because it has an example of a clever LED driver IC, the "CL1221", which makes possible a low-parts-count, mains-powered LED driver, which found its way into a line of cheap, mass-produced, lightshow toys.

It is a company named, Gemmy, selling these toys in the Former United States. It seems to seasonal usually, like near Halloween and Christmas, when these things are available at the local Walmart ( a popular FUS retailer). But it might be different named company selling the same thing, in your country, for whoever is reading this topic.
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Orngrimm
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Re: Chinese electronics - mystery work or just crappy engineering?

Post by Orngrimm »

Who hasnt Clive subsribed already?? :D
Just yesterday i watched his water vaporizer video. Another cool gadget fitting the "Smartly designed with super low cost"-vibe of this topic:
Builder of stuff, creator of things, inventor of many and master of none.
Tinkerer by heart, archer by choice and electronics engineer by trade.
Downunder35m
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Re: Chinese electronics - mystery work or just crappy engineering?

Post by Downunder35m »

You can't help but admire both the guys taking things apart to show us what is inside and those coming up with ever new way to make things work in ways that should not work.
We should make it a think and make a topic for the best tear down videos of a month ;)
Exploring the works of the old inventors, mixng them up with a modern touch.
To tinker and create means to be alive.
Bringing the long lost back means history comes alive again.
Jack A Lopez
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Re: Chinese electronics - mystery work or just crappy engineering?

Post by Jack A Lopez »

I had not seen this one, with Big Clive examining a portable water mister gizmo. Strangely, something about this one, reminded me of the intro, I-want-song, from Disney's "The Little Mermaid." The song was titled, "Part of your World."

https://genius.com/Jodi-benson-part-of- ... aid-lyrics

In particular, I was reminded of the lyric,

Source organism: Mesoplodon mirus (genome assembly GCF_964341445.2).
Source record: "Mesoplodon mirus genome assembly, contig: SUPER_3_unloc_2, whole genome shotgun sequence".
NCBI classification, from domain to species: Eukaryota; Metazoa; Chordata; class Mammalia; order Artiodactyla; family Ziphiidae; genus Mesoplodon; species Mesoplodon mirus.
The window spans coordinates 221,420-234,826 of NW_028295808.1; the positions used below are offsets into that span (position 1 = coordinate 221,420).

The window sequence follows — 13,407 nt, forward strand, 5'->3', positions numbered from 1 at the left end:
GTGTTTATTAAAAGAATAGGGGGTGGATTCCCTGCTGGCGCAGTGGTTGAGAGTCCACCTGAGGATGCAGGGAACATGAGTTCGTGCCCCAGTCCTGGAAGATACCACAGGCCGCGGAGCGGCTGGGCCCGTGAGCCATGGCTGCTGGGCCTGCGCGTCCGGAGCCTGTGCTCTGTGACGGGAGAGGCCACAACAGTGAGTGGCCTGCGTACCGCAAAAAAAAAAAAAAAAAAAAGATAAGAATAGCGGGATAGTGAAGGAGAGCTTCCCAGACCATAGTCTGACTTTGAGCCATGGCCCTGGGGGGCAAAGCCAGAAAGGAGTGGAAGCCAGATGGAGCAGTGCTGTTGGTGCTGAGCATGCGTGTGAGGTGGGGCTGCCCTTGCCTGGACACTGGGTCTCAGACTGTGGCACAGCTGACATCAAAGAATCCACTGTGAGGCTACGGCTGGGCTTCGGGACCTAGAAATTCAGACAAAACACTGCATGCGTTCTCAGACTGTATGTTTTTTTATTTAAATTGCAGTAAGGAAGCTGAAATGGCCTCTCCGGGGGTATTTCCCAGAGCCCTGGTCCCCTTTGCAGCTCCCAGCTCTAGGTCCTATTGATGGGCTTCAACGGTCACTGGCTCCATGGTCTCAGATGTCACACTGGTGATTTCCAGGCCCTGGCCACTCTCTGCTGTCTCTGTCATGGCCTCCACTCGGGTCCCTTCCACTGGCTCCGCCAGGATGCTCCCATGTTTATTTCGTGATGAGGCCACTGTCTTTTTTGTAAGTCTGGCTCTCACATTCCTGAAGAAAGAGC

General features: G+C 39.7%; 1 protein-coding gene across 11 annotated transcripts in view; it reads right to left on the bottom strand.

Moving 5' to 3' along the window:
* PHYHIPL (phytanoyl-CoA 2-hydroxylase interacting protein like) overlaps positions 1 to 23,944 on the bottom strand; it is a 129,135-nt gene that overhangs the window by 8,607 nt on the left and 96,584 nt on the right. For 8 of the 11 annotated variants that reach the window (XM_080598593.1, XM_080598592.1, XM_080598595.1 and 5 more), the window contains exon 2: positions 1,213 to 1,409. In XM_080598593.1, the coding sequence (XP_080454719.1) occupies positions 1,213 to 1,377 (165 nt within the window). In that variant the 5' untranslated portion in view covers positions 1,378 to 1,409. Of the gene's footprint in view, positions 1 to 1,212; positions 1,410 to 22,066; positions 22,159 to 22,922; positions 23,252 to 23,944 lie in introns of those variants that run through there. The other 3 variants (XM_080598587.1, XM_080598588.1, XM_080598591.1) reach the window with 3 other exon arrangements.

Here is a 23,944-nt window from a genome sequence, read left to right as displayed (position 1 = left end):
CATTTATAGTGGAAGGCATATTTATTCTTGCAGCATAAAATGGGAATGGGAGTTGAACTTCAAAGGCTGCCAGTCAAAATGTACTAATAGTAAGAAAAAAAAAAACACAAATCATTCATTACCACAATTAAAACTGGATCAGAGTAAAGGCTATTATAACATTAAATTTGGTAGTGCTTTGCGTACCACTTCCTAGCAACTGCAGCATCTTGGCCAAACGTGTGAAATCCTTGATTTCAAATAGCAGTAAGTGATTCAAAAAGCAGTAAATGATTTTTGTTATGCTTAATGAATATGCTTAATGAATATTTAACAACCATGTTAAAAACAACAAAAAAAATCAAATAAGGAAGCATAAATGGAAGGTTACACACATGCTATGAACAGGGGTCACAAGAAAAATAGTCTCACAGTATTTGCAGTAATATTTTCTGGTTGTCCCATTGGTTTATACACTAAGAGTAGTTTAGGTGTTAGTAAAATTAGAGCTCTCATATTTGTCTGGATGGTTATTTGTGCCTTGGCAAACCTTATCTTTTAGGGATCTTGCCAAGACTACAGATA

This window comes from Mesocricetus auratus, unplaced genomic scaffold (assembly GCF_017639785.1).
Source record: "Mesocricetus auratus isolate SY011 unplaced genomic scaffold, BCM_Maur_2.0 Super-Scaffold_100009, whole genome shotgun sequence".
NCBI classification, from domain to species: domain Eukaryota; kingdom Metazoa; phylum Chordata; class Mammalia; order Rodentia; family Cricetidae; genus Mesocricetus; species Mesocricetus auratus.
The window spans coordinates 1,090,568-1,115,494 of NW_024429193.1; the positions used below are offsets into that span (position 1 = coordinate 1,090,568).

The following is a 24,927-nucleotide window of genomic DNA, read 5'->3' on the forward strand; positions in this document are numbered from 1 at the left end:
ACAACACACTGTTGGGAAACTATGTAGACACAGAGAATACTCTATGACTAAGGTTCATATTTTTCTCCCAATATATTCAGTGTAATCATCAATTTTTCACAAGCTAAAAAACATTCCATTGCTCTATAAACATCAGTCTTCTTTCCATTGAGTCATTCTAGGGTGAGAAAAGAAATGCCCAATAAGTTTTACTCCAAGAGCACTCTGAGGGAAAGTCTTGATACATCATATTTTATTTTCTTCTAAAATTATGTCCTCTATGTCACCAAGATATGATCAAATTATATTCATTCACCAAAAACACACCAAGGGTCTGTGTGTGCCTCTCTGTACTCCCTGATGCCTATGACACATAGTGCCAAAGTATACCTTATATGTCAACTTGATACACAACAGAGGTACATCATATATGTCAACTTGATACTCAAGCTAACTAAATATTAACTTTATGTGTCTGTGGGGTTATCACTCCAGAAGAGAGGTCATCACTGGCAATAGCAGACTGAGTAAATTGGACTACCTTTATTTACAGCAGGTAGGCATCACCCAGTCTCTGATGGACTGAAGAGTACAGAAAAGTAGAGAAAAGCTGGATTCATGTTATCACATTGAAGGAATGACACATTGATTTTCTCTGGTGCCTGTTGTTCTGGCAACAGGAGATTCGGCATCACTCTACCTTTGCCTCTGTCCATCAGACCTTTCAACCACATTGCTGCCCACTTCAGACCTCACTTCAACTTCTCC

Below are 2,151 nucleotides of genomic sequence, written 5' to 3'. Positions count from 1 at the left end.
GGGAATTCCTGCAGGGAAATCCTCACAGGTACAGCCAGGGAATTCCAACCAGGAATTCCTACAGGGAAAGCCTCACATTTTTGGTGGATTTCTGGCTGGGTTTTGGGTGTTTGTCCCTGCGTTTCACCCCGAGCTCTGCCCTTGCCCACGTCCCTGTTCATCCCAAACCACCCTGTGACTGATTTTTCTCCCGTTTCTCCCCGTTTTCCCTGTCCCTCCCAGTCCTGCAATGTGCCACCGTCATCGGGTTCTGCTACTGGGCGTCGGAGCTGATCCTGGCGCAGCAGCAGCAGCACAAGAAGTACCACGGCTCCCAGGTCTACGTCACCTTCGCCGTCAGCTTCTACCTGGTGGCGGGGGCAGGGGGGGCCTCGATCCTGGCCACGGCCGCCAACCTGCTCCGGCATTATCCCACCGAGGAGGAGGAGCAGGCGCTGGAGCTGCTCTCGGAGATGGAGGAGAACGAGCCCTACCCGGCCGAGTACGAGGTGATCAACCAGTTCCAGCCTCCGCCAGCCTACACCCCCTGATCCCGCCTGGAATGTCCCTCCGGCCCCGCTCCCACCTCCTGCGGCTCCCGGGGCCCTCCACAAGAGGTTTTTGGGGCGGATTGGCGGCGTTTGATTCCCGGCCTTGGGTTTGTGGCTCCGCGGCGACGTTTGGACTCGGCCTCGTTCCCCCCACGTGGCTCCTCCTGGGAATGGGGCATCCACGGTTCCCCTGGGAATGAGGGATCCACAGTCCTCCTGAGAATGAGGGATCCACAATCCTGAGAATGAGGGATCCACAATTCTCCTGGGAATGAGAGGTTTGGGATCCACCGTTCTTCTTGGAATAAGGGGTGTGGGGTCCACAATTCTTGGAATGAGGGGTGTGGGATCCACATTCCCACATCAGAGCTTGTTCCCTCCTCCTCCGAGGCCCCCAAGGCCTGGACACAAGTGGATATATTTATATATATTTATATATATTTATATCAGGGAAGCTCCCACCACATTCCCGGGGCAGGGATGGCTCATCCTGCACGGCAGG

I've got gadgets and gizmos aplenty
I've got whozits and whatzits galore
You want thingamabobs? I've got twenty!
Why was I reminded of this? I dunno. It was probably because this particular gizmo, a pink plastic, ultrasonic, mister, for moisturizing skin... it seems rather girly, and the Little Mermaid, was definitely a movie with a feminine, girly vibe to it.

Or maybe it is the nature of the appliance. A portable humidifier - that seems like something appropriate to a mermaid... outside of the ocean that is.
Downunder35m
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Re: Chinese electronics - mystery work or just crappy engineering?

Post by Downunder35m »

Although mostly just fancy anf of no real use for the owner these mister do have a real world use.
A lot of people suffer from the abuse effects of nasal sprays.You know, every time you nose blocks up slighty give it a spray and enjoy....
Downside is that nose no longer is able to provide enough moisture and it can take years to recover.
Other people have problem with their airways because they live or work in very dry, desert like environments.
For them being able to get a quick sniff at really moist air, preferably with a nice scent to it can make a real difference.

The girly,kiddy approach is something very common for Chinese products.
I ordered a cheap 3D printing pen for model repairs - or so I thought.
What I got was screaming pink thingy with screaming green highlights.
Was advertised in black and claimed to be for "proffessional" use LOL
For many Youtube videos with royalty free sound track you will find many similarities to popular songs and music.
Remember the good old days when we downloaded ringtones for our phones because they could not handle MP3 let alone video?
Same concept.
You take a popular tune and change it slightly so it sound different but still has enough left to recognise.
avoids paying the real artist the fees while you take money for a "bad" copy.
Unless you make your own music you will have a hard time not being banned for "copyright violations".
Uploaded a simple video showing my rotating platform for 3D scanning.
Almost impossible to hear in the video, the kitchen radio was playing in the background.
took me three weeks with Youtube until they finally gave me the claim and song/artist in question.
Then it finally dawned on me....
The copright violation was not for the platform having a sticker on it with a brand name - it was for the kitchen radio....
had to remove the sound track and do a voice over to have it published....
Exploring the works of the old inventors, mixng them up with a modern touch.
To tinker and create means to be alive.
Bringing the long lost back means history comes alive again.